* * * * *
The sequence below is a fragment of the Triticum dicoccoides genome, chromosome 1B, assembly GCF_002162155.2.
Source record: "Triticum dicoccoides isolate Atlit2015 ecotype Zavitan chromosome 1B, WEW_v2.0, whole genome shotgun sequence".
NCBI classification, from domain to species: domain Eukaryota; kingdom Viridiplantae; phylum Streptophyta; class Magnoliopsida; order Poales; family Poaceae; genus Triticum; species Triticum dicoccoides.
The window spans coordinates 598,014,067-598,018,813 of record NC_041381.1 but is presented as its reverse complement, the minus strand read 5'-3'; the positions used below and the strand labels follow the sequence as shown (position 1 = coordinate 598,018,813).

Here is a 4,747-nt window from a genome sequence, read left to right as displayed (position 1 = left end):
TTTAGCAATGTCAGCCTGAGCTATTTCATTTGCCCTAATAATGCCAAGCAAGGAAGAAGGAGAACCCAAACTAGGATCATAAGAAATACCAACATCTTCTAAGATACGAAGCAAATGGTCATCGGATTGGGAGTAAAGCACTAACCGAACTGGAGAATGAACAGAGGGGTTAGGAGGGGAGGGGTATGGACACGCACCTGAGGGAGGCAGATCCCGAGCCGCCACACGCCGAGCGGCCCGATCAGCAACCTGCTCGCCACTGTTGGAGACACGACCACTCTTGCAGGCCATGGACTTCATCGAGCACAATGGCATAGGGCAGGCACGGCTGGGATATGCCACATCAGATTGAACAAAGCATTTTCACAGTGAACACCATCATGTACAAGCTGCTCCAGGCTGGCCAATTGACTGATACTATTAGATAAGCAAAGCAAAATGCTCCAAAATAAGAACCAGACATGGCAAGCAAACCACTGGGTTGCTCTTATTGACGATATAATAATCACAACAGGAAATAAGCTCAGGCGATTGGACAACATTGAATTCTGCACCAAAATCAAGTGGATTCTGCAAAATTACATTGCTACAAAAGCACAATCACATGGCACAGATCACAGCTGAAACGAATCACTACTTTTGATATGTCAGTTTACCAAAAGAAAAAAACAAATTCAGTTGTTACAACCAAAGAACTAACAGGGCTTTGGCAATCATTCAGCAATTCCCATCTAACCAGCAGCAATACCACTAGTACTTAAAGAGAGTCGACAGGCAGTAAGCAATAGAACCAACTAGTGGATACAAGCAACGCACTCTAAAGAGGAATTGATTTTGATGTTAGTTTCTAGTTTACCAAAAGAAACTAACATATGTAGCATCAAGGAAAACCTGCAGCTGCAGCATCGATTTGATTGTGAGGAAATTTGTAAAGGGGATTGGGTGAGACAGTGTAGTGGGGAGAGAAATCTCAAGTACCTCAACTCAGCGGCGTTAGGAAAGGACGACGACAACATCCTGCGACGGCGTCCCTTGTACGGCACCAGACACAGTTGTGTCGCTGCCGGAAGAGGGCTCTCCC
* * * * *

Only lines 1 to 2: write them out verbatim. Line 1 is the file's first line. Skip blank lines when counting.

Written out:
The sequence below is a fragment of the Triticum dicoccoides genome, chromosome 1B, assembly GCF_002162155.2.
Source record: "Triticum dicoccoides isolate Atlit2015 ecotype Zavitan chromosome 1B, WEW_v2.0, whole genome shotgun sequence".